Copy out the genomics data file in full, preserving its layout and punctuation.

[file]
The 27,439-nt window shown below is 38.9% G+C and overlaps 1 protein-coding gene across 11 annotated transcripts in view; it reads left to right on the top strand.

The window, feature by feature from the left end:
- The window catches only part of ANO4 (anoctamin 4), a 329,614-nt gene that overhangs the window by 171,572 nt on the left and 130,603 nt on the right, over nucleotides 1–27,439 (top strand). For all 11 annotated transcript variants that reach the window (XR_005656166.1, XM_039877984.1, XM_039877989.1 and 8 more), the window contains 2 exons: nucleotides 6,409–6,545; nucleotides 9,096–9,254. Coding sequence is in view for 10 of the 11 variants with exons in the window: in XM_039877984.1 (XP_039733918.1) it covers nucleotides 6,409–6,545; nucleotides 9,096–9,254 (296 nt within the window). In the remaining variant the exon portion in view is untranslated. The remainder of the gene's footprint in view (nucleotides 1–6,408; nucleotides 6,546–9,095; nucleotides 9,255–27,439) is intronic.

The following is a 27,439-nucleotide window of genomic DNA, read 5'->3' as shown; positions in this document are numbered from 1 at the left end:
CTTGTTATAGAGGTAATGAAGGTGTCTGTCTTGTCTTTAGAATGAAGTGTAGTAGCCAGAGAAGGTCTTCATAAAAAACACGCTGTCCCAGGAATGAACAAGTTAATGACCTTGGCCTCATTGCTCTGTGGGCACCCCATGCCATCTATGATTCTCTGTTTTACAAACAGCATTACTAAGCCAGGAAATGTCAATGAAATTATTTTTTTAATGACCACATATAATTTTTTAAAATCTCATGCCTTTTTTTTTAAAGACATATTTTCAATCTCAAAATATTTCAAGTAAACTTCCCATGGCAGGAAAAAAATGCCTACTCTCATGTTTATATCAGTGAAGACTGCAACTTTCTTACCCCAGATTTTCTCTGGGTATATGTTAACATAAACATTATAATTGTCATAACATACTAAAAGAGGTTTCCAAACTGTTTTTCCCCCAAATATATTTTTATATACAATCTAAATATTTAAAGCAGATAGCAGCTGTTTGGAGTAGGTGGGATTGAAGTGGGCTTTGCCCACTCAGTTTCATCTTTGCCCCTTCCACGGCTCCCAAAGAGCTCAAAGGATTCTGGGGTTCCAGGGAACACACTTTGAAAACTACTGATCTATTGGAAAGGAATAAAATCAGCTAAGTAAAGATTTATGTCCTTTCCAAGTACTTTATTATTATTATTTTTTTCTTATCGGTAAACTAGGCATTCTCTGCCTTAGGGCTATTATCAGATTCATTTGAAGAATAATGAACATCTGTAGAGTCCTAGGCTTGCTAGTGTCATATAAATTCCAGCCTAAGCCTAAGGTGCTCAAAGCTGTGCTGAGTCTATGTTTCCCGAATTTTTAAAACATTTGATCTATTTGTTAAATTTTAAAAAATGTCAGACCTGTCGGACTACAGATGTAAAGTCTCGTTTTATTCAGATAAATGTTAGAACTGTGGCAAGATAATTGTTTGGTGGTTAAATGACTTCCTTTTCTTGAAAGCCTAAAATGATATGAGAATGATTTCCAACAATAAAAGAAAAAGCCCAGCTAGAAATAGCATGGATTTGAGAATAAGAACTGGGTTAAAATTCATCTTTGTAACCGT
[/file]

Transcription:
The 27,439-nt window shown below is 38.9% G+C and overlaps 1 protein-coding gene across 11 annotated transcripts in view; it reads left to right on the top strand.

The window, feature by feature from the left end:
- The window catches only part of ANO4 (anoctamin 4), a 329,614-nt gene that overhangs the window by 171,572 nt on the left and 130,603 nt on the right, over nucleotides 1–27,439 (top strand). For all 11 annotated transcript variants that reach the window (XR_005656166.1, XM_039877984.1, XM_039877989.1 and 8 more), the window contains 2 exons: nucleotides 6,409–6,545; nucleotides 9,096–9,254. Coding sequence is in view for 10 of the 11 variants with exons in the window: in XM_039877984.1 (XP_039733918.1) it covers nucleotides 6,409–6,545; nucleotides 9,096–9,254 (296 nt within the window). In the remaining variant the exon portion in view is untranslated. The remainder of the gene's footprint in view (nucleotides 1–6,408; nucleotides 6,546–9,095; nucleotides 9,255–27,439) is intronic.

The following is a 27,439-nucleotide window of genomic DNA, read 5'->3' as shown; positions in this document are numbered from 1 at the left end:
CTTGTTATAGAGGTAATGAAGGTGTCTGTCTTGTCTTTAGAATGAAGTGTAGTAGCCAGAGAAGGTCTTCATAAAAAACACGCTGTCCCAGGAATGAACAAGTTAATGACCTTGGCCTCATTGCTCTGTGGGCACCCCATGCCATCTATGATTCTCTGTTTTACAAACAGCATTACTAAGCCAGGAAATGTCAATGAAATTATTTTTTTAATGACCACATATAATTTTTTAAAATCTCATGCCTTTTTTTTTAAAGACATATTTTCAATCTCAAAATATTTCAAGTAAACTTCCCATGGCAGGAAAAAAATGCCTACTCTCATGTTTATATCAGTGAAGACTGCAACTTTCTTACCCCAGATTTTCTCTGGGTATATGTTAACATAAACATTATAATTGTCATAACATACTAAAAGAGGTTTCCAAACTGTTTTTCCCCCAAATATATTTTTATATACAATCTAAATATTTAAAGCAGATAGCAGCTGTTTGGAGTAGGTGGGATTGAAGTGGGCTTTGCCCACTCAGTTTCATCTTTGCCCCTTCCACGGCTCCCAAAGAGCTCAAAGGATTCTGGGGTTCCAGGGAACACACTTTGAAAACTACTGATCTATTGGAAAGGAATAAAATCAGCTAAGTAAAGATTTATGTCCTTTCCAAGTACTTTATTATTATTATTTTTTTCTTATCGGTAAACTAGGCATTCTCTGCCTTAGGGCTATTATCAGATTCATTTGAAGAATAATGAACATCTGTAGAGTCCTAGGCTTGCTAGTGTCATATAAATTCCAGCCTAAGCCTAAGGTGCTCAAAGCTGTGCTGAGTCTATGTTTCCCGAATTTTTAAAACATTTGATCTATTTGTTAAATTTTAAAAAATGTCAGACCTGTCGGACTACAGATGTAAAGTCTCGTTTTATTCAGATAAATGTTAGAACTGTGGCAAGATAATTGTTTGGTGGTTAAATGACTTCCTTTTCTTGAAAGCCTAAAATGATATGAGAATGATTTCCAACAATAAAAGAAAAAGCCCAGCTAGAAATAGCATGGATTTGAGAATAAGAACTGGGTTAAAATTCATCTTTGTAACCGT